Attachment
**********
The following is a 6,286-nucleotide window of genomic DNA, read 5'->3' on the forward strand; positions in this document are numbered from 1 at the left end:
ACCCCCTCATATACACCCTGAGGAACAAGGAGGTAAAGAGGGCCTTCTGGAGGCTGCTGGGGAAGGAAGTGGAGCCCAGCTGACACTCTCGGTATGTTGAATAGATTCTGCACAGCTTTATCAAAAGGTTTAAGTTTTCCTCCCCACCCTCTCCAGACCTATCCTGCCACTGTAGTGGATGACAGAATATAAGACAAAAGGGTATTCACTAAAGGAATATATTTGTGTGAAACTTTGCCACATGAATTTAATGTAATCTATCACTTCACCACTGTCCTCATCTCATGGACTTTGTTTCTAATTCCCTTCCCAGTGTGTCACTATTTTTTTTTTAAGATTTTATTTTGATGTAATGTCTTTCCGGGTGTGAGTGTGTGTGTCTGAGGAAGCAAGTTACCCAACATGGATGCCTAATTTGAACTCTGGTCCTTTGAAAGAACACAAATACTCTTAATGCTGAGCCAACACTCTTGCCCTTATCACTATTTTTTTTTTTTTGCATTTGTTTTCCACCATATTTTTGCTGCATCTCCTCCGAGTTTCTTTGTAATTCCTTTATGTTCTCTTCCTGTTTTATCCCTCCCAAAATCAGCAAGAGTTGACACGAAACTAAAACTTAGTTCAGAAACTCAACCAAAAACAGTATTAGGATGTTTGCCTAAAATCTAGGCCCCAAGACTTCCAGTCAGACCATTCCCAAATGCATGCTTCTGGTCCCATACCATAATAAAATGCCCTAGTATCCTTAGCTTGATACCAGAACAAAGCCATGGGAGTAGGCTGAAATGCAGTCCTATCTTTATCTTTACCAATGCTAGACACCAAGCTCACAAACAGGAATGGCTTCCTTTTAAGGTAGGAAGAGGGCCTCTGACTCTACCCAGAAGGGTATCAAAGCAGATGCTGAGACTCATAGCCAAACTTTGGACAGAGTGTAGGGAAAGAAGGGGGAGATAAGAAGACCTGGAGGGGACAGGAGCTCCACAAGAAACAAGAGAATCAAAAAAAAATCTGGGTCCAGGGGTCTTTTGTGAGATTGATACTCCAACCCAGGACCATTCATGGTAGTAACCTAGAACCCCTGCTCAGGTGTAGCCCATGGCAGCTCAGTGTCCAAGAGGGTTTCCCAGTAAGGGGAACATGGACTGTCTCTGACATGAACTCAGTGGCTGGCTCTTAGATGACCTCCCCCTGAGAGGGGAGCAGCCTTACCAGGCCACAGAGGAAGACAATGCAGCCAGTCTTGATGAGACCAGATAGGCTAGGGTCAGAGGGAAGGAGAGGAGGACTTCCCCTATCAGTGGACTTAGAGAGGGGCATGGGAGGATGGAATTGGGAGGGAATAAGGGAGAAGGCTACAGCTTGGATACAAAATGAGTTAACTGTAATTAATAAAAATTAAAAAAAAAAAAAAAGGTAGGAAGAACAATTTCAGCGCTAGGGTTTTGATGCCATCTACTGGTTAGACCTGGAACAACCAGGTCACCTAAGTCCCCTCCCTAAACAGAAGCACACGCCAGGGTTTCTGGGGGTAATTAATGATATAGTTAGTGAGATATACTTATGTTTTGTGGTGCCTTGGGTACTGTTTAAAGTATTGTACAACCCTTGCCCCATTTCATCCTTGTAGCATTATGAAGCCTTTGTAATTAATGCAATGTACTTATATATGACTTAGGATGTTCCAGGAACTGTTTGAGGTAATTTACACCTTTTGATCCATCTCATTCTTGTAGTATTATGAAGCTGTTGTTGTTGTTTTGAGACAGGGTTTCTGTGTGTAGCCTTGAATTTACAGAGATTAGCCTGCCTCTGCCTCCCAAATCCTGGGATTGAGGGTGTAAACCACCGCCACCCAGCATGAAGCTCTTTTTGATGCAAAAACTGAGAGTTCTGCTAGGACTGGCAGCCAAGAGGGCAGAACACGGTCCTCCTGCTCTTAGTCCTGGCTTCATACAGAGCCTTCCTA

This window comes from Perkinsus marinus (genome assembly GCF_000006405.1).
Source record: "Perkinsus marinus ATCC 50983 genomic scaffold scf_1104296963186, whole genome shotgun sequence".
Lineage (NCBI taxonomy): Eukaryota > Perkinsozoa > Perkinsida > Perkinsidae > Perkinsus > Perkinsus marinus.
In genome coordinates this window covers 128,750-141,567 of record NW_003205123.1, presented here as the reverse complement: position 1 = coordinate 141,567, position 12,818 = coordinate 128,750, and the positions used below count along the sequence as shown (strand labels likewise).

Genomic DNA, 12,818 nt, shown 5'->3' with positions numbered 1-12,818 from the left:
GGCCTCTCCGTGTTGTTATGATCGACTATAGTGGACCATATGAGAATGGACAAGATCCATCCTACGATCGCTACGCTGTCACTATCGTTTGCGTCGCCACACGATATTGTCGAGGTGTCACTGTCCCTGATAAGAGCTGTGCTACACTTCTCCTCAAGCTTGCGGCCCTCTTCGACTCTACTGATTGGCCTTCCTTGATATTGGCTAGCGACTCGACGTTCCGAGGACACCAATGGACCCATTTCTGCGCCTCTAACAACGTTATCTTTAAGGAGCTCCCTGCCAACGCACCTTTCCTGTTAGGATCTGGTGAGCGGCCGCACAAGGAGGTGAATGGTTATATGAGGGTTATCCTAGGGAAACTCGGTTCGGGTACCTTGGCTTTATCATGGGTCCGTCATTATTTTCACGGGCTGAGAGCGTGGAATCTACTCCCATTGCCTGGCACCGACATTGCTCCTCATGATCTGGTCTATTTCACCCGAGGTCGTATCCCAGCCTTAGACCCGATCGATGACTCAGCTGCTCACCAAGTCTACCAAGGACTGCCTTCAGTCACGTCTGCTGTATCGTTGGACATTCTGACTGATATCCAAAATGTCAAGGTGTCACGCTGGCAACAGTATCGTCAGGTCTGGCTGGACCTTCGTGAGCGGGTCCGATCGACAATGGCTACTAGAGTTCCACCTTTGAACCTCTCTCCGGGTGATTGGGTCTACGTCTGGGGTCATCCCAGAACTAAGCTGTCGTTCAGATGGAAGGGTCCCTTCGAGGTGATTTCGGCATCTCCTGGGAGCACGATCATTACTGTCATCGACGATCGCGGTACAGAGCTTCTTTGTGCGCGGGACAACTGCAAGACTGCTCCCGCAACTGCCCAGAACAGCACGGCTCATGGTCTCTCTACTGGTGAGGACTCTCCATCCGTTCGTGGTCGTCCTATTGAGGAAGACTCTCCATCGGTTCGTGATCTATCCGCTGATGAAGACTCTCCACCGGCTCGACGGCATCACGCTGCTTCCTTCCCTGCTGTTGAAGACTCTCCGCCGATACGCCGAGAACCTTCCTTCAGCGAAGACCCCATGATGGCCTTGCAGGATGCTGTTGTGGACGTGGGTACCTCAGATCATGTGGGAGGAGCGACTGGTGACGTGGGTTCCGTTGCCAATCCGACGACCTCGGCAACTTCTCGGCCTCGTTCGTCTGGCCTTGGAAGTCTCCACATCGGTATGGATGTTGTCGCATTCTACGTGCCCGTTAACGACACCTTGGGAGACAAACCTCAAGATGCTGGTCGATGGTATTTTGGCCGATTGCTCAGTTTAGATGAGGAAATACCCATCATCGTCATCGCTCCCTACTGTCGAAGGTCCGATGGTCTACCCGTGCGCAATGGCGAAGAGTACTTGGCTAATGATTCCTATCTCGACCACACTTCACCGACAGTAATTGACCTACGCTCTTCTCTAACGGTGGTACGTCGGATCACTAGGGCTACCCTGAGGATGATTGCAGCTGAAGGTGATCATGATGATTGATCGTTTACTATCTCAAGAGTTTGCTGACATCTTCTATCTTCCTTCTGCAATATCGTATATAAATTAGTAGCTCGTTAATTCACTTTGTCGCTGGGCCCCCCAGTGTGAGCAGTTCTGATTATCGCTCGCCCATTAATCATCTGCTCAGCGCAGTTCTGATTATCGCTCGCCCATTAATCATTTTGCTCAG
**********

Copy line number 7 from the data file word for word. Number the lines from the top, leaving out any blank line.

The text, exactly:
Genomic DNA, 12,818 nt, shown 5'->3' with positions numbered 1-12,818 from the left: